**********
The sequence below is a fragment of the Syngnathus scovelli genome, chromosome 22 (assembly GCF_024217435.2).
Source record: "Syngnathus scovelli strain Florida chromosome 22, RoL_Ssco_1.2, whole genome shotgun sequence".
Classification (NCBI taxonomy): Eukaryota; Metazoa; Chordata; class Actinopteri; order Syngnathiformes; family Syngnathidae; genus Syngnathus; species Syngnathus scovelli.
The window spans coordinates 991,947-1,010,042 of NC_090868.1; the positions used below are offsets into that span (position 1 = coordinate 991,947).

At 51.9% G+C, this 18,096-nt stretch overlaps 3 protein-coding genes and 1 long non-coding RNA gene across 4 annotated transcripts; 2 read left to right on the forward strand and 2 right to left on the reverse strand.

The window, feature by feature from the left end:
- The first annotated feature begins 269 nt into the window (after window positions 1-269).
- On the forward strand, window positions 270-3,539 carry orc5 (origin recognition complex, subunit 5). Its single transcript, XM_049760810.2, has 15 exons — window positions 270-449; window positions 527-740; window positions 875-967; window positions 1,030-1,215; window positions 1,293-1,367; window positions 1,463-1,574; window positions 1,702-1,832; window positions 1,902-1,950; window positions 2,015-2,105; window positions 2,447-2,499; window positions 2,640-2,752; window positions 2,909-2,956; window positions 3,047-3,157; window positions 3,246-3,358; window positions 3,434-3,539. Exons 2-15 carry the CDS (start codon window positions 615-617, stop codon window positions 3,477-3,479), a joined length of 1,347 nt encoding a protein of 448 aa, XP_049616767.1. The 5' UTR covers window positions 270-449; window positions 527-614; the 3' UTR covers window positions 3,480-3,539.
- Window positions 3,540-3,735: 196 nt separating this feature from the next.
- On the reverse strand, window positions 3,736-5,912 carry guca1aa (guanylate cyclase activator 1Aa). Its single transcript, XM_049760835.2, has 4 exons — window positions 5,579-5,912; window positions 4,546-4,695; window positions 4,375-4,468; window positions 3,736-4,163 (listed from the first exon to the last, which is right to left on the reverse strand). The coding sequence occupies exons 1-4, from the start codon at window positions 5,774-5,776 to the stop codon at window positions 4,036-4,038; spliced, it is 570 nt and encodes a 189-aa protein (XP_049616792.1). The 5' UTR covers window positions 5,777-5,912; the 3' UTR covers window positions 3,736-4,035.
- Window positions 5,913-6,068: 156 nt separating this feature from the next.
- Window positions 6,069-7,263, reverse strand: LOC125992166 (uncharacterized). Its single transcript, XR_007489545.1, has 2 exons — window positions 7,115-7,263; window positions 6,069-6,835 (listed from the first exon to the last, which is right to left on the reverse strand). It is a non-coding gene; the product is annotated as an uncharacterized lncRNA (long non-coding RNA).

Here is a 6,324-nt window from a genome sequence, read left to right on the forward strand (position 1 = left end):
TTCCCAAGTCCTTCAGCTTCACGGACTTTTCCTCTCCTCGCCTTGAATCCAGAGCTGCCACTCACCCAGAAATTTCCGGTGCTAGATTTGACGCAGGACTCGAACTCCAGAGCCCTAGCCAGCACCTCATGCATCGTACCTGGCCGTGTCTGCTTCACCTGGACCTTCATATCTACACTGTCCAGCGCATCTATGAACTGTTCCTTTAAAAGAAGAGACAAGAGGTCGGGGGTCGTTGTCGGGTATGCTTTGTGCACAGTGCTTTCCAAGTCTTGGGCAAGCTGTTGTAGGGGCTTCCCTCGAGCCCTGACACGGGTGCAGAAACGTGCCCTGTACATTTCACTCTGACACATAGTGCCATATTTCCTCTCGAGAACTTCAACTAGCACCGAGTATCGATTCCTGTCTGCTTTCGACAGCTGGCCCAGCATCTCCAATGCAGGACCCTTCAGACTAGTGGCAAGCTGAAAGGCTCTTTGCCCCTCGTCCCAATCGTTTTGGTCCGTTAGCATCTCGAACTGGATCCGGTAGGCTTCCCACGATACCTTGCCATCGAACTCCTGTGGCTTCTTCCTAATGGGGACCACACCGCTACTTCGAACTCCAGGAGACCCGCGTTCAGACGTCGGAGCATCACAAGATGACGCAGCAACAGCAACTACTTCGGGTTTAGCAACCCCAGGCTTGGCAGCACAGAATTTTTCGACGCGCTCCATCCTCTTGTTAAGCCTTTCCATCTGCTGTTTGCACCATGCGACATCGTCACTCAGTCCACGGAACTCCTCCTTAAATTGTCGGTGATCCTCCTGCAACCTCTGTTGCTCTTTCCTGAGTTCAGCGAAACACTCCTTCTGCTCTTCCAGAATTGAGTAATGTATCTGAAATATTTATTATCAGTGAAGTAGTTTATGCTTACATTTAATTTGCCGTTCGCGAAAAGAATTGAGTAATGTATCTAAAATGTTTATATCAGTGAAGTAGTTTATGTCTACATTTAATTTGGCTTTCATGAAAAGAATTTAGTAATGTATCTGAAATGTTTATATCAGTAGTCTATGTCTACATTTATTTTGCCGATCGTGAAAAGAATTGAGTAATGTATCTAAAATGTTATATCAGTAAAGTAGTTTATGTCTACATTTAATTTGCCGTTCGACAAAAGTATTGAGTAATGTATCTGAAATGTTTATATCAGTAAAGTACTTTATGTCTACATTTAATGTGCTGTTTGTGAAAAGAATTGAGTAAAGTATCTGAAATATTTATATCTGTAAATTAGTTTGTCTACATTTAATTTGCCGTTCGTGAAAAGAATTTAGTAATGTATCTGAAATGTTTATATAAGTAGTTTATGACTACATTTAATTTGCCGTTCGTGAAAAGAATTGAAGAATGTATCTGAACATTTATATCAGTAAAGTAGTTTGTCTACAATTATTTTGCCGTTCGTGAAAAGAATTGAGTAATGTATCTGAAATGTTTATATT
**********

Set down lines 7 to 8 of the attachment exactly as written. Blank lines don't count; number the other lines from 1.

- The first annotated feature begins 269 nt into the window (after window positions 1-269).
- On the forward strand, window positions 270-3,539 carry orc5 (origin recognition complex, subunit 5). Its single transcript, XM_049760810.2, has 15 exons — window positions 270-449; window positions 527-740; window positions 875-967; window positions 1,030-1,215; window positions 1,293-1,367; window positions 1,463-1,574; window positions 1,702-1,832; window positions 1,902-1,950; window positions 2,015-2,105; window positions 2,447-2,499; window positions 2,640-2,752; window positions 2,909-2,956; window positions 3,047-3,157; window positions 3,246-3,358; window positions 3,434-3,539. Exons 2-15 carry the CDS (start codon window positions 615-617, stop codon window positions 3,477-3,479), a joined length of 1,347 nt encoding a protein of 448 aa, XP_049616767.1. The 5' UTR covers window positions 270-449; window positions 527-614; the 3' UTR covers window positions 3,480-3,539.